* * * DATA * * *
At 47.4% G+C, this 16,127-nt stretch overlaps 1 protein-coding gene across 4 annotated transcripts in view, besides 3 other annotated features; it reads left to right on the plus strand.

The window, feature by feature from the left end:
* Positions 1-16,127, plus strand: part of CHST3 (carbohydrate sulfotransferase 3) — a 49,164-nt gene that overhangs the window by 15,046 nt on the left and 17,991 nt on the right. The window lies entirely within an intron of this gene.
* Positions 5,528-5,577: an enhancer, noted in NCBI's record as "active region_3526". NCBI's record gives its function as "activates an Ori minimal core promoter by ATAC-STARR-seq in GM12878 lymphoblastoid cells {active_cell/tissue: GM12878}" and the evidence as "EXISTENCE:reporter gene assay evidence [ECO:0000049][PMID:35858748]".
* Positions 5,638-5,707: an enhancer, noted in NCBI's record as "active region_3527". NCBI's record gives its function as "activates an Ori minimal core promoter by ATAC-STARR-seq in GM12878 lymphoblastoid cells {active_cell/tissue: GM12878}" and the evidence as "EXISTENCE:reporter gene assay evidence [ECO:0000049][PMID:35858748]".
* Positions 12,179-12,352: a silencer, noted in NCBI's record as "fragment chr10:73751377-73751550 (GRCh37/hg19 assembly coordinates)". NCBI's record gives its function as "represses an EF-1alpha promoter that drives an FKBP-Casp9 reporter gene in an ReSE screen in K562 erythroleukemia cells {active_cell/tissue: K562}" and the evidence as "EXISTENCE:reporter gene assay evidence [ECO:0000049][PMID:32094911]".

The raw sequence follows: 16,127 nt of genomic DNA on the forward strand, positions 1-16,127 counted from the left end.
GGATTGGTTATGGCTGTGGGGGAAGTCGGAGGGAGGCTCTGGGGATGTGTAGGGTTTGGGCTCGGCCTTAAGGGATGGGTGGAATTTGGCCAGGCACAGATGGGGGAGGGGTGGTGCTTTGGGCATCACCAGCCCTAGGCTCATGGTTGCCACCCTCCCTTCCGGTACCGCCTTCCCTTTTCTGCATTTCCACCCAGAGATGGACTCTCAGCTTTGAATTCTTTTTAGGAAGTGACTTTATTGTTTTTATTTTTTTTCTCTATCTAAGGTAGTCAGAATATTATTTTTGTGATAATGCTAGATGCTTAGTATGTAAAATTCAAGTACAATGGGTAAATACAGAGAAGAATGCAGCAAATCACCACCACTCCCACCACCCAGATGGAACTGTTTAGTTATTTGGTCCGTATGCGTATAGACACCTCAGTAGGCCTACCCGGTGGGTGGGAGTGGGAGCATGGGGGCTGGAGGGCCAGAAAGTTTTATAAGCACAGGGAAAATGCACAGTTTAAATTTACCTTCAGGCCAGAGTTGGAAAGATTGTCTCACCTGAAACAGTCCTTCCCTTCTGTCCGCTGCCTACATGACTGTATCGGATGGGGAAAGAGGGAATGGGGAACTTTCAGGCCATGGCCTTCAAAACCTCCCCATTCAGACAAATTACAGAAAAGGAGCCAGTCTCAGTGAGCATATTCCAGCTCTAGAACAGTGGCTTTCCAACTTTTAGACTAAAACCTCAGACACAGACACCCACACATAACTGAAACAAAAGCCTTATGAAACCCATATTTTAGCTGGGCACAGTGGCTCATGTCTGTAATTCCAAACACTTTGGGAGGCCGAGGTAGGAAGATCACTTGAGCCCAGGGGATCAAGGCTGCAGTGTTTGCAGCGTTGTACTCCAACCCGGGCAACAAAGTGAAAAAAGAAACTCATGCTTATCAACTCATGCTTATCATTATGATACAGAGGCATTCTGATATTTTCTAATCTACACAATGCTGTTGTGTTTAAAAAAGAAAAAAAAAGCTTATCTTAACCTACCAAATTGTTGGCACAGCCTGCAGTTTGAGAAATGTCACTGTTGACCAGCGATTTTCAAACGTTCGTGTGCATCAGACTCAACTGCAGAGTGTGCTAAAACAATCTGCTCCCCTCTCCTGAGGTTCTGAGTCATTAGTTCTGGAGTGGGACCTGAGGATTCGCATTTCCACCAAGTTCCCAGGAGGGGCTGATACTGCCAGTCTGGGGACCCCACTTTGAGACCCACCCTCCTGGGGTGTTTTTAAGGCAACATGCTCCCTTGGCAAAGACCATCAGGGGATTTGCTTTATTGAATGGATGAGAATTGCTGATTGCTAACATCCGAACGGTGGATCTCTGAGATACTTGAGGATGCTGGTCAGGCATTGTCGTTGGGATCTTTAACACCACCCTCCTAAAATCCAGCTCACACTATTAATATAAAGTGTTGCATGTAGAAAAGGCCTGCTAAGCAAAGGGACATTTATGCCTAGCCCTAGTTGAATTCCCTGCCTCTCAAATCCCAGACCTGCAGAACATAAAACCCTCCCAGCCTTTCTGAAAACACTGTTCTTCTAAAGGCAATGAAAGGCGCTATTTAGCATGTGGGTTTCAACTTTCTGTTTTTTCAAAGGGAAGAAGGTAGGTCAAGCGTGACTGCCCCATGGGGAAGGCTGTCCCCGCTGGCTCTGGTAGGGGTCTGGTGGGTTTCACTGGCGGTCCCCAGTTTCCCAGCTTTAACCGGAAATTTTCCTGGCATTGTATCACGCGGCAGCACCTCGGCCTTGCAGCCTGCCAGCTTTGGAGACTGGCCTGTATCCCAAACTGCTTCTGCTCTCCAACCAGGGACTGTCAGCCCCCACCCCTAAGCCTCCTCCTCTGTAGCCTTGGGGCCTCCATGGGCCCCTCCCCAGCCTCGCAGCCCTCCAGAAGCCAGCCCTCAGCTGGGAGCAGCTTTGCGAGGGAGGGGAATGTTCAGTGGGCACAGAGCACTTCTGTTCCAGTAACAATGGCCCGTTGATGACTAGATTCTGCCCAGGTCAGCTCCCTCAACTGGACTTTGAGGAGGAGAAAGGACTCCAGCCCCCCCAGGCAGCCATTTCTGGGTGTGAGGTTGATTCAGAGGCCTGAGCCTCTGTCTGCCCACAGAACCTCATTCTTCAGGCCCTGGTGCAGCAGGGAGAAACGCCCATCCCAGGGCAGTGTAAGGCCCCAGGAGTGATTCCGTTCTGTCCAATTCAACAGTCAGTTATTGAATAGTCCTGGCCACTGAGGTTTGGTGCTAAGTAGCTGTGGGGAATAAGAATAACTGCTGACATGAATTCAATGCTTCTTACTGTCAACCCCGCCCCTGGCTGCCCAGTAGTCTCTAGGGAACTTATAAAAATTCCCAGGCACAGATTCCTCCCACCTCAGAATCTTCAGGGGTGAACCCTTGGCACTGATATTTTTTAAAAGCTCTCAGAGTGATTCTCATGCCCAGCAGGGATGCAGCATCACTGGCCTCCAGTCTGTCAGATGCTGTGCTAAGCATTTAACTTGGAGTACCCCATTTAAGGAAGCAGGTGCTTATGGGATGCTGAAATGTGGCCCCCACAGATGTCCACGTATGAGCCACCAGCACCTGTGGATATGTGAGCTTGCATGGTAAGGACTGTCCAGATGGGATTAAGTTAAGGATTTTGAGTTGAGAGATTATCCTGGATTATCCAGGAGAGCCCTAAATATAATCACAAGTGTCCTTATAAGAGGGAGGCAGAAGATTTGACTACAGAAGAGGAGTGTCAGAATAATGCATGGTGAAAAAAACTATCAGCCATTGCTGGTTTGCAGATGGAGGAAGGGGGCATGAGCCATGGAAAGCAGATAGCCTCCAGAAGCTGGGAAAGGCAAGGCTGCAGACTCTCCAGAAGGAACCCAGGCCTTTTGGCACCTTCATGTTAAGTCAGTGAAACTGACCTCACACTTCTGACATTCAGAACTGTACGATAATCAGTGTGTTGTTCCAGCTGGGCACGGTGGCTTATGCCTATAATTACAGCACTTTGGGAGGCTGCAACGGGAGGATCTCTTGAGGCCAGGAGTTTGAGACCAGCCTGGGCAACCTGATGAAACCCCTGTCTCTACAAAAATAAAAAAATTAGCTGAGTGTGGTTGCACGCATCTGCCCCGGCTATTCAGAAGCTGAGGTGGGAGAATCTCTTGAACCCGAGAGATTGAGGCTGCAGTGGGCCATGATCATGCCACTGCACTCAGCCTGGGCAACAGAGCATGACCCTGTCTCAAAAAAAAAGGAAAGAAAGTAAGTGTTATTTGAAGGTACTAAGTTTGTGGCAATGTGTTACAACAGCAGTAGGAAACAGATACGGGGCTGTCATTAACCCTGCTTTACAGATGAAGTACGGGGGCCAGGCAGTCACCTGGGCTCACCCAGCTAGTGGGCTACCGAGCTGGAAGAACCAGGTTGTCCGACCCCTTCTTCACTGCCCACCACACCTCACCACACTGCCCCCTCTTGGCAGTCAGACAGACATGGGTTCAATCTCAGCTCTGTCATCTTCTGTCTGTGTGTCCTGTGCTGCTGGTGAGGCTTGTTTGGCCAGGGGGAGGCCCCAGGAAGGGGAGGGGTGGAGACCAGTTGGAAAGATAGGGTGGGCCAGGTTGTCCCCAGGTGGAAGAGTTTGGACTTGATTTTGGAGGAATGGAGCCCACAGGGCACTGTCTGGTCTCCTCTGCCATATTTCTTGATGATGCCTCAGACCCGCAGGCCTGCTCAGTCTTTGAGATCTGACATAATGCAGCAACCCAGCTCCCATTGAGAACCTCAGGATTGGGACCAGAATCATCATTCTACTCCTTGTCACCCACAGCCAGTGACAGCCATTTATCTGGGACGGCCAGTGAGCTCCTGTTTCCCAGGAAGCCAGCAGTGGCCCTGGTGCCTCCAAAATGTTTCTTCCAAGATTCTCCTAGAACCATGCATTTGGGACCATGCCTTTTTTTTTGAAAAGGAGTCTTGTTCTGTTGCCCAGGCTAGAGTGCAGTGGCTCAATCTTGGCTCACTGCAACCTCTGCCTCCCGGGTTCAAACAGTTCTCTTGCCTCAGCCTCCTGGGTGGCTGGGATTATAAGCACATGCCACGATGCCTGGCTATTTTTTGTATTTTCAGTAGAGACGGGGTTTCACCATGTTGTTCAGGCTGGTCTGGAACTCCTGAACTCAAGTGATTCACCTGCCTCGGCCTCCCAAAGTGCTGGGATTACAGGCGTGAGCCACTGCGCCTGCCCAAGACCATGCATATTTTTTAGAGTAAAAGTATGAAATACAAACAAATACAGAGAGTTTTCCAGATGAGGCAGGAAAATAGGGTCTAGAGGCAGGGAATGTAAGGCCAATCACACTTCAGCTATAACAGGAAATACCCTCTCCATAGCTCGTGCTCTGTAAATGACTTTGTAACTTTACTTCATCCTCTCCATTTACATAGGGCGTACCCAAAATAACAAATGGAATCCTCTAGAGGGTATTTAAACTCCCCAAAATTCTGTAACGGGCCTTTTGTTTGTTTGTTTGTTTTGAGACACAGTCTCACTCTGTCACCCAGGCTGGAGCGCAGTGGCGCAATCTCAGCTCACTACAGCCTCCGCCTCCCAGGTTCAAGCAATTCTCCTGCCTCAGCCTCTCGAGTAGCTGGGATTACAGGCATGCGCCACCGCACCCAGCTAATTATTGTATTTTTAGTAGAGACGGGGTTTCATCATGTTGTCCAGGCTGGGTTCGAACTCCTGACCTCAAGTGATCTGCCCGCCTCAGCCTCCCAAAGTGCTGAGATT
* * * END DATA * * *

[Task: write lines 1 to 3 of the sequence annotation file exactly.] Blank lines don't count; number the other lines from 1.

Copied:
At 47.4% G+C, this 16,127-nt stretch overlaps 1 protein-coding gene across 4 annotated transcripts in view, besides 3 other annotated features; it reads left to right on the plus strand.

The window, feature by feature from the left end:
* Positions 1-16,127, plus strand: part of CHST3 (carbohydrate sulfotransferase 3) — a 49,164-nt gene that overhangs the window by 15,046 nt on the left and 17,991 nt on the right. The window lies entirely within an intron of this gene.